By Jill Rosen
The Baltimore Sun
6:30 AM EDT, September 28, 2011
This week I started a new book and before I'd made it past the introduction, I was already in tears.
The book was about coping with the grief of losing a pet. I can barely handle it on paper. I can't even imagine what it will feel like in real life.
But that's what Jon Katz's new book is all about -- helping people like me, those who love their furry ones dearly -- find peace when they go. Katz wrote the book, called "Going Home: Finding Peace When Pets Die," after he lost his beloved border collie Orson, the dog he credits with changing his life, and helping him realize he wanted to write about animals.
After books including "A Dog Year," "Izzy and Lenore" and "Rose in a Storm," Katz has earned a reputation as one of the more eloquent dog writers around. In a world polluted with way too many dog books without soul or style, Katz is the real thing. Which is why I was eager to read his take on losing a pet -- even though I knew it wouldn't be an easy read.
The book was released Tuesday.
I wanted to share with you part of a Q & A I just found where Reuters reporter Zorianna Kit interviews Katz.
Q: What was the biggest surprise for you in researching books about pets and grieving?
A: "I found that almost every book had to do with the afterlife. Not a single book said, 'This is what is known about things that will help you grieve.' So I started talking to vets and psychologists and gathering information and interviewing maybe 200 different people about what was helpful to them."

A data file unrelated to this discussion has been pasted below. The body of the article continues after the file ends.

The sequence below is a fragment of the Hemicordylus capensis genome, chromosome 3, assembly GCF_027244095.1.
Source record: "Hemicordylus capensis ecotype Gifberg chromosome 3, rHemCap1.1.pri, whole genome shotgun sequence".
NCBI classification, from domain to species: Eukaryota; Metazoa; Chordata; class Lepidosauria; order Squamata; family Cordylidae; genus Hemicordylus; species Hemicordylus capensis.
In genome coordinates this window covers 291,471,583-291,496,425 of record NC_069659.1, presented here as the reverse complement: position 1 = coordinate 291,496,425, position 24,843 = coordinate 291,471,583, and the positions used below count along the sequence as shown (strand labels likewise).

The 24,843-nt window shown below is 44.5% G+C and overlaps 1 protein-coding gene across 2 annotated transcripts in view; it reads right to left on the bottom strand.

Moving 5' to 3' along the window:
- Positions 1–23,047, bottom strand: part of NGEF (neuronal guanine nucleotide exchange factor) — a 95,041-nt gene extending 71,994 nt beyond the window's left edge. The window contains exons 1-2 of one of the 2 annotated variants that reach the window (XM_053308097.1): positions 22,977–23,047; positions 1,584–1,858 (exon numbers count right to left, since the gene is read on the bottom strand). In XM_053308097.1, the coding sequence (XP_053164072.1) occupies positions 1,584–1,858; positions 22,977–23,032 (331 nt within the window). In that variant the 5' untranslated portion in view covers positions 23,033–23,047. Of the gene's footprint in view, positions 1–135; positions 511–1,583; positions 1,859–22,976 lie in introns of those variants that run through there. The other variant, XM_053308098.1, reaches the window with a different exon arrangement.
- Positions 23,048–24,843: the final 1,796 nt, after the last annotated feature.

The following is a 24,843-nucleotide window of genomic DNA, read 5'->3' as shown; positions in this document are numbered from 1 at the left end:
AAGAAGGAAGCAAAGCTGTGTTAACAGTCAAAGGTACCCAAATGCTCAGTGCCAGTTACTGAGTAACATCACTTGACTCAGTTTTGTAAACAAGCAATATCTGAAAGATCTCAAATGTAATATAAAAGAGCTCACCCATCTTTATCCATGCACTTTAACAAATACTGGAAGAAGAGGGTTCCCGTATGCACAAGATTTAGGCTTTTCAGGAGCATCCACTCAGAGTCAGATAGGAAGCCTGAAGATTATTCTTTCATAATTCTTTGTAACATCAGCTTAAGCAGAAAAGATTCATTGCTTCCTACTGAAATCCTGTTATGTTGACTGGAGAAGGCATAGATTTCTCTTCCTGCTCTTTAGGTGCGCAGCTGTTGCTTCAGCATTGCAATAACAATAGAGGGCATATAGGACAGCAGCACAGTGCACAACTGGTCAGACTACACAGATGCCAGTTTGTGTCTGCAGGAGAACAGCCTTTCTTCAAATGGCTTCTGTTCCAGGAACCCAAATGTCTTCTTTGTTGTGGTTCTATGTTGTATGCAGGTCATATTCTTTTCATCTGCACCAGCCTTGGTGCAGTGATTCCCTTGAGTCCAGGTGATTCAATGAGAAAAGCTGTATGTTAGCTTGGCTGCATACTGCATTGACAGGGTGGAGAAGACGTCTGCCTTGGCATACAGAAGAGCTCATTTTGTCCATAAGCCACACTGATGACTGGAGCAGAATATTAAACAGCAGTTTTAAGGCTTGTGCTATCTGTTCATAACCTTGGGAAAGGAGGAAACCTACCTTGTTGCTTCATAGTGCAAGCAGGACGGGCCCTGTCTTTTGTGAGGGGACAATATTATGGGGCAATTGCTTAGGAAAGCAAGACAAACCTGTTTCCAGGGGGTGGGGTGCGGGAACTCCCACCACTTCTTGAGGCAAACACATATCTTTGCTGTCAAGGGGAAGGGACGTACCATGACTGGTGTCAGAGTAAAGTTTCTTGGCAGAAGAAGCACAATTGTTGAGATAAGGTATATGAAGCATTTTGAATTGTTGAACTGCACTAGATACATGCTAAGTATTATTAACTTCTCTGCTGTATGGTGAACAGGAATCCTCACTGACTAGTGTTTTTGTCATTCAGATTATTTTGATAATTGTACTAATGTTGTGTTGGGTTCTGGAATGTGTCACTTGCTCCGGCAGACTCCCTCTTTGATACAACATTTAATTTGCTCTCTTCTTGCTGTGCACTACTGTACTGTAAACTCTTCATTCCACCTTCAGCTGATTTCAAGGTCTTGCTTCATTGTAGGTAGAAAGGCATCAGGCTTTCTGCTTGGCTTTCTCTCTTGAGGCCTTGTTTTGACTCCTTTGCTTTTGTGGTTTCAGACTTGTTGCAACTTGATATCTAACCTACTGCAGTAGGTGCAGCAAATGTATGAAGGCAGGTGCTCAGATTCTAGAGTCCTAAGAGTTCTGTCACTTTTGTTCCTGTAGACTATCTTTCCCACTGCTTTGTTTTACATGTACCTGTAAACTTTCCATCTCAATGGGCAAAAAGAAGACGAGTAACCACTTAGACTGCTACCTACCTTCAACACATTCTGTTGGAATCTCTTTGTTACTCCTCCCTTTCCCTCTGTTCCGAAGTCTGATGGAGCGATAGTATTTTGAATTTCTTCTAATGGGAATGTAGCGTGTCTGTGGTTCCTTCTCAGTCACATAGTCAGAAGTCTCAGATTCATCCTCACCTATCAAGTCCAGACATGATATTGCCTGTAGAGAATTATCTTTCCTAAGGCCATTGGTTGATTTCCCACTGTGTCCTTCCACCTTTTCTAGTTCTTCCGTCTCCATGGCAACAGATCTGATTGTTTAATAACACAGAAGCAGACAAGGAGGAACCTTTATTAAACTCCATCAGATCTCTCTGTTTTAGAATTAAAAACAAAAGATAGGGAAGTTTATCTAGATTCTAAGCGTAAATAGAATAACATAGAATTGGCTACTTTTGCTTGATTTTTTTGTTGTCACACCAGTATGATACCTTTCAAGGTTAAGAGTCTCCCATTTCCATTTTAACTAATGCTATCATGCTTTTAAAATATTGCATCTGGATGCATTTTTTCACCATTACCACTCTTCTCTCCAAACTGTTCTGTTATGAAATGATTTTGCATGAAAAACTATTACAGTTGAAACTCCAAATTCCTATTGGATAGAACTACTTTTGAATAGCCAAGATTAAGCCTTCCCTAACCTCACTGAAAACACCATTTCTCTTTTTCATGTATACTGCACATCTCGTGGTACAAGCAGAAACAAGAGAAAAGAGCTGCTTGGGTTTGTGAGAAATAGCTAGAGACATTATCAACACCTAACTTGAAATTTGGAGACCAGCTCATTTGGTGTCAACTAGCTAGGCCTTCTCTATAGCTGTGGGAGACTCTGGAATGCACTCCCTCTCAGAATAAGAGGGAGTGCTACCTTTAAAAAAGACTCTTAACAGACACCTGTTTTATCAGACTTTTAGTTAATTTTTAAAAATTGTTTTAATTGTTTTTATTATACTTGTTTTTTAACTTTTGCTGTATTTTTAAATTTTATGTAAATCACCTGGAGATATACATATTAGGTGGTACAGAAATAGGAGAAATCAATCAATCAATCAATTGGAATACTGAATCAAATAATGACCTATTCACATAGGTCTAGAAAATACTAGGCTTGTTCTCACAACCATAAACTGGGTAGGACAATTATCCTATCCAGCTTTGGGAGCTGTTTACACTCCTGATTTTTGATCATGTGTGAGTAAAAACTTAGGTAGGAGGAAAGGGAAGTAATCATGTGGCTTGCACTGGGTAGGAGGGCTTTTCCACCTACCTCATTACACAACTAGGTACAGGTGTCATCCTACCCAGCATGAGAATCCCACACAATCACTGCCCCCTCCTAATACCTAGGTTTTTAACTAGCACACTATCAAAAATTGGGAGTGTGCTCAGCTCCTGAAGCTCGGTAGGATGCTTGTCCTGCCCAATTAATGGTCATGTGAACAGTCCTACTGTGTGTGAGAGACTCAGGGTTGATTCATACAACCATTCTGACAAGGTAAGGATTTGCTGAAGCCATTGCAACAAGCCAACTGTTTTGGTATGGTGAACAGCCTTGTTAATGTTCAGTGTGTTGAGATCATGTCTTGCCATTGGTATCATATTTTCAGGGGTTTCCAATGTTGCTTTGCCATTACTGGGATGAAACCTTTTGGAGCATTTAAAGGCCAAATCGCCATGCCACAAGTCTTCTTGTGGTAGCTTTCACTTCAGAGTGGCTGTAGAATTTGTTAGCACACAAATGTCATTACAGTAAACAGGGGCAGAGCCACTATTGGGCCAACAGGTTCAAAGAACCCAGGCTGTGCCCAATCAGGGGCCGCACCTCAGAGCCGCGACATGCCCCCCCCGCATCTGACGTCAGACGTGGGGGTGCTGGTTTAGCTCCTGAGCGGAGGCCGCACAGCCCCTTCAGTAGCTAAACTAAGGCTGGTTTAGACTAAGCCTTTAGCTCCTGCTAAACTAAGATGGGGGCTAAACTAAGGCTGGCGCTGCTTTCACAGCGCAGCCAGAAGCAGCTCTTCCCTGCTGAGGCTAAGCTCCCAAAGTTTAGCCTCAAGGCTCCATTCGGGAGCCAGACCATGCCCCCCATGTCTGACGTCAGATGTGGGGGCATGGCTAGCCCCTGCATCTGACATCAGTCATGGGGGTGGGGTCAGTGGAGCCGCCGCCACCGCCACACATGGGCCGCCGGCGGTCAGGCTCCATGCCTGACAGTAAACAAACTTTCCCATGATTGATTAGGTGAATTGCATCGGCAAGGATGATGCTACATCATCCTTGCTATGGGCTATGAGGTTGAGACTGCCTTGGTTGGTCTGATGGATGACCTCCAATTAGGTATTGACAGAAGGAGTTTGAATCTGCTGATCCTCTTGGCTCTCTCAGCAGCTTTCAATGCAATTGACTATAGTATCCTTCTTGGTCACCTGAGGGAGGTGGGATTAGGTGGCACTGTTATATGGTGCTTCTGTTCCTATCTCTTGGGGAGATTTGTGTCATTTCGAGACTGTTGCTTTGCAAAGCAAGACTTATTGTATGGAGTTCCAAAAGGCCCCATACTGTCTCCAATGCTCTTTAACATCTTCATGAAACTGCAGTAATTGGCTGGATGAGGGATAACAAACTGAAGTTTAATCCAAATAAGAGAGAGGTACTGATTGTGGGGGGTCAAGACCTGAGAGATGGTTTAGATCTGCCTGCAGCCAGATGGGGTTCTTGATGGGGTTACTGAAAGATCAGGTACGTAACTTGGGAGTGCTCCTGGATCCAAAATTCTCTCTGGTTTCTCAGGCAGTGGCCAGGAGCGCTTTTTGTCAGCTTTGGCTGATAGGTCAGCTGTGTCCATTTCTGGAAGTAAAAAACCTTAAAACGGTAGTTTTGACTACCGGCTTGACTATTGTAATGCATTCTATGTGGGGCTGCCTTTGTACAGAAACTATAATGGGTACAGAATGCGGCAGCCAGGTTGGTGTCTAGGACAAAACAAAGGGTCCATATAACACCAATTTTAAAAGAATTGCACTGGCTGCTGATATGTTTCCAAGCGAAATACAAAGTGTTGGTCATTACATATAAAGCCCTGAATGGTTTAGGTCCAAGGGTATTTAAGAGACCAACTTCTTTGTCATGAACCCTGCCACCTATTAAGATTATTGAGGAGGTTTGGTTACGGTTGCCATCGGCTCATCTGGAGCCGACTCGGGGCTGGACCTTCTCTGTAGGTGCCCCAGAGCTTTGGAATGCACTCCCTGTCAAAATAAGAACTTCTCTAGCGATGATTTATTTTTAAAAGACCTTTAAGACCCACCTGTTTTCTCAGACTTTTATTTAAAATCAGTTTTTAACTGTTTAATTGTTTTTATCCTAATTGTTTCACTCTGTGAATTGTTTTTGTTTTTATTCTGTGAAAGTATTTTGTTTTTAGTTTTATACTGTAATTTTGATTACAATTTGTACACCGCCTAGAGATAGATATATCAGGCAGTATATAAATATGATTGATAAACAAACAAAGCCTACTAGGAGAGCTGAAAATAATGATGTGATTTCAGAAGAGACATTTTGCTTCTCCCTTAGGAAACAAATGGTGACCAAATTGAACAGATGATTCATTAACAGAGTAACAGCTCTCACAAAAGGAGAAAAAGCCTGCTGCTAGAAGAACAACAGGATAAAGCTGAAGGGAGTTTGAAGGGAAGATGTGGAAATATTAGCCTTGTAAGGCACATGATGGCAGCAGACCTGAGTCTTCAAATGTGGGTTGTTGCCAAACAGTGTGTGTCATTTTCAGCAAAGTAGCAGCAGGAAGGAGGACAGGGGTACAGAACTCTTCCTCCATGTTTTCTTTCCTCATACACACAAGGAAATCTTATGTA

Q: And what did you find?
A: "People need to bring rituals into grieving. Memorial services, remembrances, pictures -- those are concrete things that make grieving tangible. The Internet offers all kinds of opportunities for this like making digital albums and Facebook pages. People used to have to hide grief. You couldn't go to your boss and say, 'I need a week off, my cat died.' You probably still can't, but you do need to say, 'I'm having a tough time.'"
Q: No doubt your own personal experience went in to this.
A: "I'm one of those people who has always struggled with emotions and revealing them. When my dog Orson died, I did this very male thing of 'It's just a dog and I'll just move on.' I was very slow to grasp the emotion. But Orson is the reason I started writing about dogs. He's the first (dog) book I wrote and HBO did a movie about him ("A Dog Year"). Writing this book inspired me to go back and look at the impact of his loss and on my life, as well as other dogs that I've lost."
Q: You ended up putting Orson down. How does one deal with the guilt of making such a decision?
A: "It's important to remember that the animals are not grieving with us. They're very accepting. They're not lying there thinking 'How could you do this to me? Why aren't you keeping me going?' Pets don't do the human things of guilt and anger and recrimination that we do. They come and go with great acceptance.
"One idea that I advocate is the dealing with guilt directly. Acknowledge the good life, remember the good things you did with your pet -- the places you took them, the affection you showed them. Remind those who have lost a pet that they generally gave their pets a good life and that's a good thing, so don't forget that."
Q: Is there any way to prepare for a pet's death?
A: "If you're going to love animals and have a life with them, the odds are you're going to lose them. It's helpful when you get a dog to accept the fact that this dog is not going to be with you your whole life."
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